When customers rifle product questions at your sales associates, they needn’t head for cover Here, MJ answers the questions consumers most often ask about gold jewelry.
What would your salespeople say to a customer who claims the gold neck chain she bought the month before is fake because it left black marks on her skin?
How would they answer a question about the difference in color between 10k gold and 18k gold? Would they know how to handle queries about your store’s pricing policies and those of competitors who sell gold by the gram or claim to be discounting 50%?
These are the kinds of questions consumers raise today. Just as the public wants to know the 4Cs of diamonds, it is also likely to ask about the quality characteristics of gold jewelry.
Salespeople should be ready for the customer who is familiar with assay tests, and the one who doesn’t know a gold karat from a diamond carat. “One customer may walk in and have no concept about what 14k gold means, while the next one might ask specifically for an 18k-gold, 2mm, 5-gram rope chain,” says Carrie Necastro, manager of King’s Jewelry, Hermitage, Pa.
To prepare employees for both, we called jewelers to find out what questions consumers ask most. Then we went to the experts-the World Gold Council, the Gemological Institute of America, jewelry arts specialists, retail training experts and metallurgists-for the answers.
Q. Is your Jewelry made of pure gold?
A. Technically speaking, only gold with no additives can be called pure. However, such gold-labeled “24k”-tends to be too soft to be used in jewelry. So various metals that act as hardeners, such as silver, copper, nickel, palladium or zinc, are added to make the gold suitable for jewelry use. Once you add these other metals, the entire mixture is called an alloy. Almost all gold used in jewelry is an alloy.
Q. Is this piece made of solid gold?
A. If you mean is it made entirely of gold, yes. However, the term “solid” can only be used to describe pieces of jewelry that are not hollow and are 10k or more in fineness.
Q. What does the “k” stamp on this piece of gold Jewelry mean?
A. The gold used in jewelry is almost always a mixture of pure gold and other metals. In America, the degree to which gold has been mixed with other metals is expressed in a unit called a karat, represented by a “k” on a piece of jewelry. When gold contains no other metals, it is said to be 24 karats (24k). Most consumers buy jewelry that is either 14k-14 parts pure gold and 10 parts other metals- or 18k-which is 18 parts pure gold and six parts other metals. However, many jewelers are starting to stock gold that is 10k-10 parts pure gold and 14 parts other metals-which is the lowest fineness allowable for gold jewelry in the U.S.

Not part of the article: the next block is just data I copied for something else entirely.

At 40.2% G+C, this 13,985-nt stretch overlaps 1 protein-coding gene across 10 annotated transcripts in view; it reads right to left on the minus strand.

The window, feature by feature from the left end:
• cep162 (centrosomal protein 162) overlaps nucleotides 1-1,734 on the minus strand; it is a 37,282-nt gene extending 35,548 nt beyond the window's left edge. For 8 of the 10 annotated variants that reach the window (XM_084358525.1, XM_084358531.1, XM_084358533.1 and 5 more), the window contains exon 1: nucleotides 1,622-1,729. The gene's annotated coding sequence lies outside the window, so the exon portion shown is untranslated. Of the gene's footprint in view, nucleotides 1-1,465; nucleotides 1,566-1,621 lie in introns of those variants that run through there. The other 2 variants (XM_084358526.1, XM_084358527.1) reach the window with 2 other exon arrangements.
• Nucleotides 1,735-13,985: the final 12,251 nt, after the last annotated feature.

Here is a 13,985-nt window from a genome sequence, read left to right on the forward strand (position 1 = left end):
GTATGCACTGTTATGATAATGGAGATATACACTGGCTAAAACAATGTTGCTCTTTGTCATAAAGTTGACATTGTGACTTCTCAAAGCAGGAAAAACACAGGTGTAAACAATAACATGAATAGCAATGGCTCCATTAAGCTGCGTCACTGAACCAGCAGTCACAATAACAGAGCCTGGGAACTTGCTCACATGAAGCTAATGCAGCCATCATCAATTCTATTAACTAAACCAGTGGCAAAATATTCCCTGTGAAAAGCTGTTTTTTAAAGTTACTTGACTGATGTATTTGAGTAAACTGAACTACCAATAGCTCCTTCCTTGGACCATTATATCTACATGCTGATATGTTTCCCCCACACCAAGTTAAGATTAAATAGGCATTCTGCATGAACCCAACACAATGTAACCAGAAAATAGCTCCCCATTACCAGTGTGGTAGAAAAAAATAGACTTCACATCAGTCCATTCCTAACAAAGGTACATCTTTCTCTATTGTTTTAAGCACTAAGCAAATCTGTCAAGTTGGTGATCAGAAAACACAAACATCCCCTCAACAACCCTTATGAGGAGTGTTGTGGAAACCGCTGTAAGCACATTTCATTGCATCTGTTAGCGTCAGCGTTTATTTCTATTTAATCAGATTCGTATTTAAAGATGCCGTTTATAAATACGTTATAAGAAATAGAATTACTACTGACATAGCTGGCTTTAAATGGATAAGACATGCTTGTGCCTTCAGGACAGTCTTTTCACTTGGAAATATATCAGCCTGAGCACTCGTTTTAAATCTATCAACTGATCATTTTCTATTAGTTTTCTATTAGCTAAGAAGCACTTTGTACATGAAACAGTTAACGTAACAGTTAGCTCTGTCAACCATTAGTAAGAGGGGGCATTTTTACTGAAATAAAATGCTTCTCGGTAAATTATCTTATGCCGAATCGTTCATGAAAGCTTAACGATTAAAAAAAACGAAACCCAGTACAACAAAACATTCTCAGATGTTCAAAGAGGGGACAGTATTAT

Q. How do I know that a piece of Jewelry contains the amount of gold stamped on it?
A. Gold marking is regulated by federal law. Jewelry that carries a gold content mark must therefore meet certain gold testing requirements designed to prevent falsification. But it helps to shop at a reputable place where jewelry is regularly checked for final peace of mind that the gold markings are accurate.
Occasionally, you may see a piece of karat gold jewelry with no marks on it. The absence of a stamp (i.e. 14k or 18k) is perfectly legal because the government does not require manufacturers to stamp the amount of gold in a piece of jewelry. If a manufacturer does use a gold mark, federal law requires that it be accurate and accompanied by a maker’s mark-either the company’s initials or registered trademark. The maker’s mark helps in investigation of gold that falls below the mark.
Most Americans are familiar with gold content expressed in terms of karats. But if they are buying gold jewelry that is made in Europe, they will sometimes find gold content expressed in metric terms, since Europe is on the metric standard. In Europe, the proportion of gold to other metals is measured in parts per 1,000. The following are translations of the most common U.S. karat marks into the European metric equivalents: 24k=999, 18k=750, 14k=585, 10k=416.
Although 10k is legally the lowest karat age that can be called gold in the U.S., Great Britain manufactures 9k-gold jewelry (stamped 333) and Germany has 8k gold (stamped 250).
Be aware that a piece of gold jewelry does not have to test (assay) to exactly the amount stamped, just very close to it-three parts per thousand if the piece has no solder (a goldsmiths’ metal “glue” which holds parts together) and seven parts per thousand if the piece does contain solder.
Q. What does the “p” stamped on my piece of Jewelry mean (i.e. 14kp)?
A. While customers often think the “p” stands for plating, it actually refers to the word “plumb”-a goldsmiths’ term that means the piece is exactly the fineness indicated.
Q. Will 10k gold chip or peel?
A. No. Although 10k gold contains less precious metal than 14k or 18k gold, pieces made with this alloy are just as durable as any other.
Chipping or peeling of gold is only a problem when the gold is a plating affixed to a base metal. In such cases, however, the fact that the gold is a plating will be disclosed as part of the piece’s metals markings. This plating takes the form of either gold electroplate or gold filled.
By the way, the term gold filled, used to describe a specific form of gold plating, does not, as the term implies, mean that the item is filled with gold. It refers to jewelry made of base metal (commonly brass or copper) covered by sheets of gold bonded to the base by a mechanical process.
Q. What causes gold to be different colors?
A. While pure gold is a warm yellow, it can be manufactured in a wide variety of colors-including pink, white, green, blue or gray-by being mixed with different metals.
For example, when silver and copper are added to pure gold, it turns yellow. When nickel or palladium (or zinc and copper) are added, gold turns white. Pure gold combined with silver, copper and zinc results in green gold. And pink gold is made when copper is mixed with pure gold.
Q. Is there a difference in color between 18k, 14k and 10k gold?
A. No, but there can be slight differences in color richness. The more gold a piece contains, the more vivid its color tends to look. In general, 18k gold has a warmer, fuller glow than 10k gold. However, some manufacturers can minimize these differences by carefully adjusting the alloys used to make their gold jewelry.